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Washington Nationals’ third base coach Bobby Henley on returning to his position, new manager Dave Martinez + more...

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Washington Nationals’ third base coach Bob Henley is the only holdover from last year’s coaching staff, and he’s excited to remain with the organization he’s been a part of for 24 seasons now...

At the end of the second day of WinterFest last month, Washington Nationals’ third base coach Bobby Henley, the only holdover from the previous coaching staff, was the 25th of 26 members of the team that spoke to reporters.

Henley, 44, greeted everyone in the media room with enthusiasm, bringing life to the proceedings in spite of his place as the next-to-last person lined up over a long couple days of interviews in the Walter E. Washington Convention Center.

“What do we got?” Henley asked as his turn in front of the mics began.

What follows is a mostly unedited transcript of that conversation, which will hopefully give some feeling of the energy he brought to the conversation and brings to his job.

It’s hard not to like the Nats’ coach who’s affectionately known as “Bobby Sendley” for his aggressive approach to sending runners home, though it doesn’t work out the way he’d like it to at times.

As baseball people will tell you, third base coaches have a thankless job. They rarely get praised when a runner is safe at home, and they receive all the scrutiny when someone is thrown out at the plate. Henley will be back in D.C. this season, for his fifth campaign as the Nationals’ third base coach, and his 24th as part of the franchise.

Henley was in the woods in Alabama when he heard the news that Dusty Baker and the majority of his staff would not be returning in 2018.

He didn’t know that he would be asked to return at that point, so he was waiting for word from Washington, trying to decompress after another disappointing loss in the NLDS.

“We live out in the woods, by design,” he explained.

“You know, I was born and raised in the woods and then during the season we’re in these big cities, big buildings, the hustle and bustle of the season, and the intensity and whatnot, and then after the season it’s almost therapeutic to just go back home and just sit in the woods.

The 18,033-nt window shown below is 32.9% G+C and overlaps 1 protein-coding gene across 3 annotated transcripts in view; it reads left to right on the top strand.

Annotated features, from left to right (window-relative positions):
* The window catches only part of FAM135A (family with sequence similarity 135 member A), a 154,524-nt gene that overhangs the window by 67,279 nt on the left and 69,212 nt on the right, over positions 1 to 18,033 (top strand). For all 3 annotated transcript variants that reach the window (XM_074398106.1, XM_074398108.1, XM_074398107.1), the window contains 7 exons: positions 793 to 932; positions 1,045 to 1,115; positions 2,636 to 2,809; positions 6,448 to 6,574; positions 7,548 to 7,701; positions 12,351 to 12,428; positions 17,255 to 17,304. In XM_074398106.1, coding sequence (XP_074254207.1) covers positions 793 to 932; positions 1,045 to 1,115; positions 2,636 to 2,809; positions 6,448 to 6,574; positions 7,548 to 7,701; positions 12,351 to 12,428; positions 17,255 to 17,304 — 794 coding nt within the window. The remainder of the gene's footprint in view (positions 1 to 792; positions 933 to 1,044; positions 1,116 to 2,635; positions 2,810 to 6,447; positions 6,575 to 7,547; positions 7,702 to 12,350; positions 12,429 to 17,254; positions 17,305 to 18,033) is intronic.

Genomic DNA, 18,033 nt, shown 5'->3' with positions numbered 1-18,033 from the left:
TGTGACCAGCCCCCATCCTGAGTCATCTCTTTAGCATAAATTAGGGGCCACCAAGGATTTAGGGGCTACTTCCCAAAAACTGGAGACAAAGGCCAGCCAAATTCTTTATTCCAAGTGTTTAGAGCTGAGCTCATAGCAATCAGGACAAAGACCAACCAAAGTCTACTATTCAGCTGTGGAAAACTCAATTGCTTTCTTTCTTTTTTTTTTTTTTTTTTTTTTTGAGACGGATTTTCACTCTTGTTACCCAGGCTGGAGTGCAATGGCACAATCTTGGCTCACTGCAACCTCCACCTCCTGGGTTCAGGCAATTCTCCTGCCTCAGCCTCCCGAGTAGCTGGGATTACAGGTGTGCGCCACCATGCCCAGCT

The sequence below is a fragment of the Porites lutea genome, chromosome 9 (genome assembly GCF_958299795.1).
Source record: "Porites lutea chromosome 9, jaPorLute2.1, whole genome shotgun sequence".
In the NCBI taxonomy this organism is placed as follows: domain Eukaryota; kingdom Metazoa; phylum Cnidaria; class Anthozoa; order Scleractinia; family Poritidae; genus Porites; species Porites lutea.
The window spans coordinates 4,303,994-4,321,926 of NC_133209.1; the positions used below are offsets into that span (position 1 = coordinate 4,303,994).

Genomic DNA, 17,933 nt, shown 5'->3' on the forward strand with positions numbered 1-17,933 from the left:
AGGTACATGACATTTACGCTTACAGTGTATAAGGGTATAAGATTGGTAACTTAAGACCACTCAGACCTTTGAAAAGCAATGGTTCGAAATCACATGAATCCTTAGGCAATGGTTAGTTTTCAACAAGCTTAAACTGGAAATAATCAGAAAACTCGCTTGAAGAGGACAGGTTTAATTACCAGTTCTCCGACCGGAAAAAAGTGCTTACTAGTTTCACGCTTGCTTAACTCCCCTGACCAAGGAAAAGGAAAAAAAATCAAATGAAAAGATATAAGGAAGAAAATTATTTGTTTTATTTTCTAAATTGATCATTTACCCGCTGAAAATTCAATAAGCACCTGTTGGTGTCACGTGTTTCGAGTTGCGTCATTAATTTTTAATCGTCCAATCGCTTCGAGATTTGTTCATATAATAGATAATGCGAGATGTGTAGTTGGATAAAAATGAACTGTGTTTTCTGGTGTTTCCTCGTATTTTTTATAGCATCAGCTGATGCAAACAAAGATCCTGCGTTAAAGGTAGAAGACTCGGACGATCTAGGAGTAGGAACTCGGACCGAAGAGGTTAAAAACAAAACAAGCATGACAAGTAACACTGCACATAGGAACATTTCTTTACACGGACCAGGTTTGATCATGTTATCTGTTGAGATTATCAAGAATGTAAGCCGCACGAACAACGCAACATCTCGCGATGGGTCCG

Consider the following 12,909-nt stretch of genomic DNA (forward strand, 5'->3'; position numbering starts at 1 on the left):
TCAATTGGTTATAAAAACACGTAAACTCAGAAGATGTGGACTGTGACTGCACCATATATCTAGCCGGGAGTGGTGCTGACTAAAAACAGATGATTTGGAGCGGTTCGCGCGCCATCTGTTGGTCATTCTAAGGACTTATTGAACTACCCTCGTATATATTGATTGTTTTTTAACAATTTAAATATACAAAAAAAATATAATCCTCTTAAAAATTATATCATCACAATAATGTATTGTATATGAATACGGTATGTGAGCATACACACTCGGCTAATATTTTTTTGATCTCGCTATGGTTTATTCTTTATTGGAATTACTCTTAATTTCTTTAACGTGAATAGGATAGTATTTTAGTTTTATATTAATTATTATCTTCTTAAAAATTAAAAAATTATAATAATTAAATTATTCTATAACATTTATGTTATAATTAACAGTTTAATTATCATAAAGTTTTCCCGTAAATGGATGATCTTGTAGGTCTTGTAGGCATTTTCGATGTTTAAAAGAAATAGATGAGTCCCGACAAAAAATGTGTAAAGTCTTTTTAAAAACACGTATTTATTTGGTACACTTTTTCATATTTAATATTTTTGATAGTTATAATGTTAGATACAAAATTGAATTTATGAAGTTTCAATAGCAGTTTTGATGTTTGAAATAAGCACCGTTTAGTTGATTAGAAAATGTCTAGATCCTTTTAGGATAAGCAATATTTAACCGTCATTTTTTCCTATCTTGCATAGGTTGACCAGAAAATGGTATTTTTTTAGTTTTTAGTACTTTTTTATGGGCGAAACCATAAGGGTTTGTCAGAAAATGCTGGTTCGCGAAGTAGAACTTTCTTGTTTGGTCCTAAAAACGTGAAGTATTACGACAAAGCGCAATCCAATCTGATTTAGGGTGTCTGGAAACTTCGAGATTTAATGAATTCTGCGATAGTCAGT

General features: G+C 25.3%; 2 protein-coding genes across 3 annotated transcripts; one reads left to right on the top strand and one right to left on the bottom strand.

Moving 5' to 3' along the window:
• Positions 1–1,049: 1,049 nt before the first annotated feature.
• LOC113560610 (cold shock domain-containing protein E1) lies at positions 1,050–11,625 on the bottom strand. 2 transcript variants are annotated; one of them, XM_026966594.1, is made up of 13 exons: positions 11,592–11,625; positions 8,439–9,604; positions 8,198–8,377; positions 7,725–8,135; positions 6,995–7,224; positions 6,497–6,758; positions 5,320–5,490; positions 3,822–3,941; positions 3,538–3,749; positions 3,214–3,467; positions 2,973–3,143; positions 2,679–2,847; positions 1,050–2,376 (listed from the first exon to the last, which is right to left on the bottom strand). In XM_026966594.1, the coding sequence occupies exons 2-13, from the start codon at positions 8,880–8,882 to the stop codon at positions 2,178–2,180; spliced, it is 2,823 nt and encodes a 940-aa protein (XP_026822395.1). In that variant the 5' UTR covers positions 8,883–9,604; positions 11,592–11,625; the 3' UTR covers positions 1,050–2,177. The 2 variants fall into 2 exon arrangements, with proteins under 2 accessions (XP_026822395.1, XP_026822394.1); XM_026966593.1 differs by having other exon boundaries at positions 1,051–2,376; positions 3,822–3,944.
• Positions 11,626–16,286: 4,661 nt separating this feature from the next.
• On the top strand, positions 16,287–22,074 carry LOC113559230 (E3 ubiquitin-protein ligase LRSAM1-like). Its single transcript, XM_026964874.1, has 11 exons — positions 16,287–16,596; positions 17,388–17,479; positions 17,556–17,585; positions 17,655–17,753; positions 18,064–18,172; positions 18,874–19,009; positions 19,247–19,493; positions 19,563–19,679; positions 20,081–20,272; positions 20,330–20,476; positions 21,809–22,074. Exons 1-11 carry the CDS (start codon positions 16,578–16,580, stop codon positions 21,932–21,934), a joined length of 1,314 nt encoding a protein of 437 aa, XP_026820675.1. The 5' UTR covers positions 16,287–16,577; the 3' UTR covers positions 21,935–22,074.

“Now, at that time, you just lost a tough series, and I’ve got to tell you, my mind wasn’t thinking about anything other than the series, and the season, as opposed to what will happen, or what might transpire. I wasn’t thinking about those things, and so I think when certain decisions were made and whatnot, it got your attention and you went, “Okay, let’s wait and see how everything plays out and what direction as an organization we’re going to go in,’ and I just considered it a blessing to be asked back.

“So that’s kind of how it unfolded for me, so, but [it was] tough. To be honest it was tough.”

The fact that he was asked back thrilled Henley, who was drafted by Montreal in 1991, debuted with the Expos back in 1998 (in his one major league season), and has been with the organization since 2003, when he was hired as a manager for the Gulf Coast League Expos a year after his playing days came to an end.

What did it mean to him that the Nationals brought him back?

“It means a lot,” Henley said. “I’ve been here so long, I’ve been here since I was a kid, and I’m still growing up, I think, I’ve never really matured to an adult to a full extent, whatever that might be, but yeah, I think there’s a sense where this organization is family. It’s family-owned, and I’ve been here so long that it feels like family to me.

“And I think whenever there’s a decision made to keep you, it feels good. That feeling feels good. At the same time, it’s tough with that, because others weren’t retained, and you have close relationships with them, so, but I’m excited.

“I told the fans out there [at WinterFest] — we had an opportunity to go to Florida a few weeks ago, and get a chance to talk and meet each other, and talk some baseball, and have some dinner and it was great. [New manager] Dave [Martinez] gave us his vision and his direction, and how he would like to go about things, and it was crystal clear. He’s a great communicator. He’s got vision. He wants us to have a fire and passion in our belly when we play. I love the fact he wants to be extremely aggressive on the bases with going first-to-third and whatnot, so I was pumped up about that. So I think we’re all excited. I think the players are excited, I had a chance to talk to them... and I’m in charge of outfield now. Are you all aware of that?

“So, I’m fired up about that. He had asked me and I go, ‘Really? Okay. Alright.’ And I’ve had a chance to talk to everybody, for the most part, on the telephone. I haven’t had a chance to reach Bryce [Harper] yet. I’ve called a couple times. But I’ll run him down.